Text description provided by the architects. The project consists in the overhaul of an existing structure that has been subject of several modifications throughout the years. After some research on the property, we were able to trace back to the original documents of the house, designed by the renowned Mexican architect Augusto H. Álvarez back in the `50s.
We decided to align our proposal to the base grid plan of this construction, which assembles the distribution of spaces around four structural axes every four meters. We planned on a simple architectural volume facing the interior garden and, upon our client’s request, an appropriate façade towards the street that offers security and privacy.
The intention is that of evoking the lines of Mid-Century Modern Architecture through materiality traits and the exaltation of order and structural elements. The layout of its spaces seeks to convey a sense of constant openness and connection with the exterior.
Its dark gray stucco façade emphasizes its tectonic and monolithic essence. On the other hand, light oak wood panels and modules in the interior gracefully marry the contrasts and neutralize the light, creating calm, fresh and organic spaces.
A privacy sequence of the habitable spaces is determined throughout the different levels of the house. The access is located at ground level, right at the front. A chiaroscuro lighting effect welcomes guests into the house’s foyer that leads into the living and dining room areas, which are connected to the library and kitchen. Four bedrooms and a family room are to be found on the second floor. The third level features an exterior terrace and a perfect space specifically designed for wellness-related activities.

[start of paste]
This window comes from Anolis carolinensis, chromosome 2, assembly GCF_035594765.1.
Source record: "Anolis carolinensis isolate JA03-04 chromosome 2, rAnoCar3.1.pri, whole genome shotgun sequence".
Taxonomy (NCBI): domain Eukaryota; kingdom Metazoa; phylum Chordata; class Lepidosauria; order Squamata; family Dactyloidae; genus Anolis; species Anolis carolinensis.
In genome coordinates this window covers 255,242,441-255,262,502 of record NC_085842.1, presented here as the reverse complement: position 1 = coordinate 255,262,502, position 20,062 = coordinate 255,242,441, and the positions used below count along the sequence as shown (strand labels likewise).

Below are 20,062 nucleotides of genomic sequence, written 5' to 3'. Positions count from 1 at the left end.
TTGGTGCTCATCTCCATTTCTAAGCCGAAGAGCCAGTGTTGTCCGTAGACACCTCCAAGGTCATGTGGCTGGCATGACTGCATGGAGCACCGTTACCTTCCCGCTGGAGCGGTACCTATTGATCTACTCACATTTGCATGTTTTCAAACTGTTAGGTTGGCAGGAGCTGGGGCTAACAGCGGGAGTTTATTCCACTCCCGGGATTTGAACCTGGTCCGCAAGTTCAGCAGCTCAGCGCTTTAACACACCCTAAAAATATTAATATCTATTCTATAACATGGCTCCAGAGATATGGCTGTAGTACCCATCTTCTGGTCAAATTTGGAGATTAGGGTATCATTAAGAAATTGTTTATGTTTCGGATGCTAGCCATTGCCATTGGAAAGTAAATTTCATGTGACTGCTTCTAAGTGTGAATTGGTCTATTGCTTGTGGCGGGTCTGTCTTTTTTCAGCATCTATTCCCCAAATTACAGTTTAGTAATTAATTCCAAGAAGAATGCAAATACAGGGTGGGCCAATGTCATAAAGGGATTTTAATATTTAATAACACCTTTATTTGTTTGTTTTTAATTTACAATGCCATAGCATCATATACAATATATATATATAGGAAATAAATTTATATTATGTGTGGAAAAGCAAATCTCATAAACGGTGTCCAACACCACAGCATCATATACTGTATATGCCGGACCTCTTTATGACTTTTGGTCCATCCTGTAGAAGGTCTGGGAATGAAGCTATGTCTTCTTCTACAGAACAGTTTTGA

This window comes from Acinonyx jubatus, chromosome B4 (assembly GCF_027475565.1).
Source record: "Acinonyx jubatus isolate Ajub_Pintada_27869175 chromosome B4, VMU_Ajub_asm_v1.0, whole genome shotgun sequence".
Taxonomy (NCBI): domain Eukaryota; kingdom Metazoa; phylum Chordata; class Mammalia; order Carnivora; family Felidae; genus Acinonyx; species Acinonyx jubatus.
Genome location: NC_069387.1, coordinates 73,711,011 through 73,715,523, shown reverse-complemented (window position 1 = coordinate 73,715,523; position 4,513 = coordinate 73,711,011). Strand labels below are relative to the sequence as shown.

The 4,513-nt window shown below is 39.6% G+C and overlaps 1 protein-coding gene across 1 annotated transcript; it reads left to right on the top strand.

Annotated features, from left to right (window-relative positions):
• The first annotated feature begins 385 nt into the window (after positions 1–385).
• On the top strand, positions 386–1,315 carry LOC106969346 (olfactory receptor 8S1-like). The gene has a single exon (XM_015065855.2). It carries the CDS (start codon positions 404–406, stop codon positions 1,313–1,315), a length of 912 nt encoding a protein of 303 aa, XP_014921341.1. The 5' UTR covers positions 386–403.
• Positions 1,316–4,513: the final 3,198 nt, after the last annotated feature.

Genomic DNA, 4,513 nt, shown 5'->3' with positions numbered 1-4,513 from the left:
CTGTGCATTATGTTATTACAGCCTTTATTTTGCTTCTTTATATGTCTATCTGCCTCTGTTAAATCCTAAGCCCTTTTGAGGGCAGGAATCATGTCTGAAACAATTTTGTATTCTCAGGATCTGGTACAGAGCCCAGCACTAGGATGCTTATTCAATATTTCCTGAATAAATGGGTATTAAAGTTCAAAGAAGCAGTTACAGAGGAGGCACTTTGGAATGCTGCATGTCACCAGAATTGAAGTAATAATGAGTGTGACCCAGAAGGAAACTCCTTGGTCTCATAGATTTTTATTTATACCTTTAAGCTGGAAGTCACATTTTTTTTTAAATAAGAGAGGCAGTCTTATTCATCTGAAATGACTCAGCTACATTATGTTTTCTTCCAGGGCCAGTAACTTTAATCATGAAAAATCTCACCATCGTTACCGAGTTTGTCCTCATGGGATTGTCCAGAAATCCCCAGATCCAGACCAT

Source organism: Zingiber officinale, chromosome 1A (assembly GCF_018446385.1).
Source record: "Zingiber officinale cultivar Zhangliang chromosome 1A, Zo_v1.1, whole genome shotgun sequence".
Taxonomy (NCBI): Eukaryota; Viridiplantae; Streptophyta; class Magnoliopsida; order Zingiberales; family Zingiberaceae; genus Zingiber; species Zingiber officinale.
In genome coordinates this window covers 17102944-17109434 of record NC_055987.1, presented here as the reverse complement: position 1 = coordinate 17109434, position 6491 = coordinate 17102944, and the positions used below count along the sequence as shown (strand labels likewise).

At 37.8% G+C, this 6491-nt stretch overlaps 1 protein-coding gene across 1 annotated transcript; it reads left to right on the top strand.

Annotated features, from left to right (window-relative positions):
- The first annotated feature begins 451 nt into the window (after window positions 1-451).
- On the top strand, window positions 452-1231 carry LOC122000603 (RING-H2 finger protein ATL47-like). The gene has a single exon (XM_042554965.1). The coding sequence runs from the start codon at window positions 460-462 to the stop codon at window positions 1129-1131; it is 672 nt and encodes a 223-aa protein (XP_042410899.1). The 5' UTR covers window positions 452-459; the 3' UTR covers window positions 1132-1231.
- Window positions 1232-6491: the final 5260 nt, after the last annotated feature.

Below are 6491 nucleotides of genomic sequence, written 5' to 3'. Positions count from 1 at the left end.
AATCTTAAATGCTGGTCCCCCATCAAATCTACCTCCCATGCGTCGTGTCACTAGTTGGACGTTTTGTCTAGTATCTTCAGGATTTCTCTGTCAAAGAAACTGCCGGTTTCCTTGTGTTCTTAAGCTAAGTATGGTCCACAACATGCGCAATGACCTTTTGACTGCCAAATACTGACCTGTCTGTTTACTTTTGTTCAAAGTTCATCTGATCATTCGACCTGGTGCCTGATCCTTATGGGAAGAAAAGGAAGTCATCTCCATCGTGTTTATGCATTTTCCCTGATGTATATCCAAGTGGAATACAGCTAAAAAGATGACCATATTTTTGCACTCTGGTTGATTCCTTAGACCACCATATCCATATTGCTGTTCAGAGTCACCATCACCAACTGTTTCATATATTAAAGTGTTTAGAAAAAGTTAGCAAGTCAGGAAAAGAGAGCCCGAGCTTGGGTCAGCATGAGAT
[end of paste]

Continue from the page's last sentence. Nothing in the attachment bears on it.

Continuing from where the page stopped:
The final functionality of the project is in line with the arrangement of its architectural elements. Such is clearly seen on its façade, it works as an X-ray of the building giving us a glimpse into the life within its structure which transforms as the day goes by, thanks to reflections and transparencies that smooth out and blur the lines between the interior and the exterior of the project.